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23 February 2023
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I’m really excited about Super Rugby Aupiki this year after the disruptions of 2022.

It almost feels like the proper start of the competition. There are some great match-ups ahead and some prime young talent coming through.

The Chiefs Manawa were very strong last year with their sevens girls but, with them not involved now, it might just even up the competition. It’ll be fascinating, too, to see what game plans the four teams bring and how much they will try to emulate how we tried to play in the Black Ferns.

As a retired athlete, I’m excited to see where this competition goes – I’ll be doing a bit of work for Sky TV too – and hoping to see Matatū go a bit better. I know they will want to come out and put a stake in the ground, especially with the bulk of players from Canterbury and coming off winning a Farah Palmer Cup. A lot will depend, too, on how players bounce back from winning the Rugby World Cup.

Coaches will have to quickly gel those who are fulltime pros and those who are semi-pro and have jobs. It’s a bit like that in the men’s NPC. We see that in the women’s game at club level too, with varying levels of rugby experience. Look at Sylvia Brunt at the Blues, not long out of Mt Albert Grammar but already a Black Fern with X-factor. Aupiki is about high performance and winning, though, not so much about development.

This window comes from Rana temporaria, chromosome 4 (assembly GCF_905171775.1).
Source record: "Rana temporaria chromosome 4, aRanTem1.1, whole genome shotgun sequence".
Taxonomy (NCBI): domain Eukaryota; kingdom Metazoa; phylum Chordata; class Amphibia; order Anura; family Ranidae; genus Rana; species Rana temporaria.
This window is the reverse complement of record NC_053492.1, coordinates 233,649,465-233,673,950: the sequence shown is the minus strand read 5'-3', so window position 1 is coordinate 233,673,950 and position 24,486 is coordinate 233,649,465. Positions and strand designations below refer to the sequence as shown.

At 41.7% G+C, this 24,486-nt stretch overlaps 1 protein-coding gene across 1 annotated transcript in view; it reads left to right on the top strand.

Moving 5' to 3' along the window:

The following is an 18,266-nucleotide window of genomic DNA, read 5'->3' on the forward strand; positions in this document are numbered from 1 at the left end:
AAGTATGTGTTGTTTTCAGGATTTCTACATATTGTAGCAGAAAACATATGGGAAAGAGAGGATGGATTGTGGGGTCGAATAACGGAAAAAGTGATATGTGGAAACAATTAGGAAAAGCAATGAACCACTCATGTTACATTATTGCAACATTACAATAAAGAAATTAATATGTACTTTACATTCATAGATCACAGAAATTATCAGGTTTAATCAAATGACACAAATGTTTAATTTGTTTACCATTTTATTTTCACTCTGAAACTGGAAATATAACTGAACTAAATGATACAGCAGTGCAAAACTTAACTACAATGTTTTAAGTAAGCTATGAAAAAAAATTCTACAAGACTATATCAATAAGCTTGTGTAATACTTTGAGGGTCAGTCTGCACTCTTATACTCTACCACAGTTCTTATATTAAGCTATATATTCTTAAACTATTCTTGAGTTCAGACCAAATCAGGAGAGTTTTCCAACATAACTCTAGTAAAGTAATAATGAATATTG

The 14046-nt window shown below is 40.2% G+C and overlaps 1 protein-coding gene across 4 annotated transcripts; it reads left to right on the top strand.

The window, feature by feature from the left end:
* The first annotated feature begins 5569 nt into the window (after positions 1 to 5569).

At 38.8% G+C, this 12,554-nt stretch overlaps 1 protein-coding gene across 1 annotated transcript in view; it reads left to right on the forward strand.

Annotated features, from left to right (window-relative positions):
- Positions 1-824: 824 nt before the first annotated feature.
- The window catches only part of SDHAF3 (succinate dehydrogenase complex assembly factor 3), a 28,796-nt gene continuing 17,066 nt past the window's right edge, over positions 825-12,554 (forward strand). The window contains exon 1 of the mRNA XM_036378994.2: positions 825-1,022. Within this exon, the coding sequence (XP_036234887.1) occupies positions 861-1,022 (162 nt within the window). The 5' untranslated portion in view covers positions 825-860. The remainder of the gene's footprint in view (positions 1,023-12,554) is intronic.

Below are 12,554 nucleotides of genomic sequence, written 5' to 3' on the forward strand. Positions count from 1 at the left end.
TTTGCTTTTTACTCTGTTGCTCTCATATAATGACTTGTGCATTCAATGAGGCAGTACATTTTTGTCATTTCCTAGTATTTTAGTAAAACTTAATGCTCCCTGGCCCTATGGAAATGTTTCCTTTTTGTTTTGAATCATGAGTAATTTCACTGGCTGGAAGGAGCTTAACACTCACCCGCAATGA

Looking at the halfbacks for each team, we’ll start with my old team Matatū. They’ve got three who can play No 9: Rosie Kelly, Di Hiini and Georgia Cormick. There will be stiff competition between that trio. I would have to watch a few games or trainings to see who might get the nod. But they are all quite different. Their kicking games, tactically, are probably not a big strength, so I know they’ll be working hard on that in combination with Terauoriwa Gapper or Charntay Poko at first five.

At the Hurricanes Poua, they’ve got Iritana Hohaia and Milly Mackey. Iritana has been involved with the Black Ferns. I like her as a nine. She’s one who could sneak into the Black Ferns for a Test debut in the next couple of years. She’s electric, has played a bit at fullback at 10, but nine is her spot. Her vision is good.

I’ve got a soft spot for her because she’s from the ‘Naki! At the Chiefs Manawa, Arihiana Marino-Tauhinu is the incumbent and her understudy is Violet Hapi-Wise from Waikato. Arihiana has been around a long time. She’ll line up probably with Hazel Tubic (at 10) and they’ve played a lot of rugby together, which is important. It was a smart move by Ariana Bayler to shift from the Manawa to the Blues where she can align with Ruahei Demant and connect with her on and off the field. I don’t know a lot about young Violet, but I know that Ari will take her under her wing.

Melanie Puckett is another good option for the Blues. Ariana and Mel offer contrasting styles. They don’t favour kicking too much, like many of the halfbacks. As a coach, I’d be looking at that as a work-on. Ari Bayler probably cemented that second halfback spot at the World Cup. I like her. She’s smart and works hard but needs to back her kicking. Mel brings a good running game, so someone like her coming off the Blues bench in the last 20 minutes will add flair. Lu’s (Demant’s) kicking was a work-on for her, but we saw during the World Cup that she backed herself – and hopefully she can take that confidence into Aupiki because she’s good at those crosskicks, which take courage. Patricia Maliepo, too, is smart and with a good boot on her. They might use them as 10-12 in a two playmaker set-up.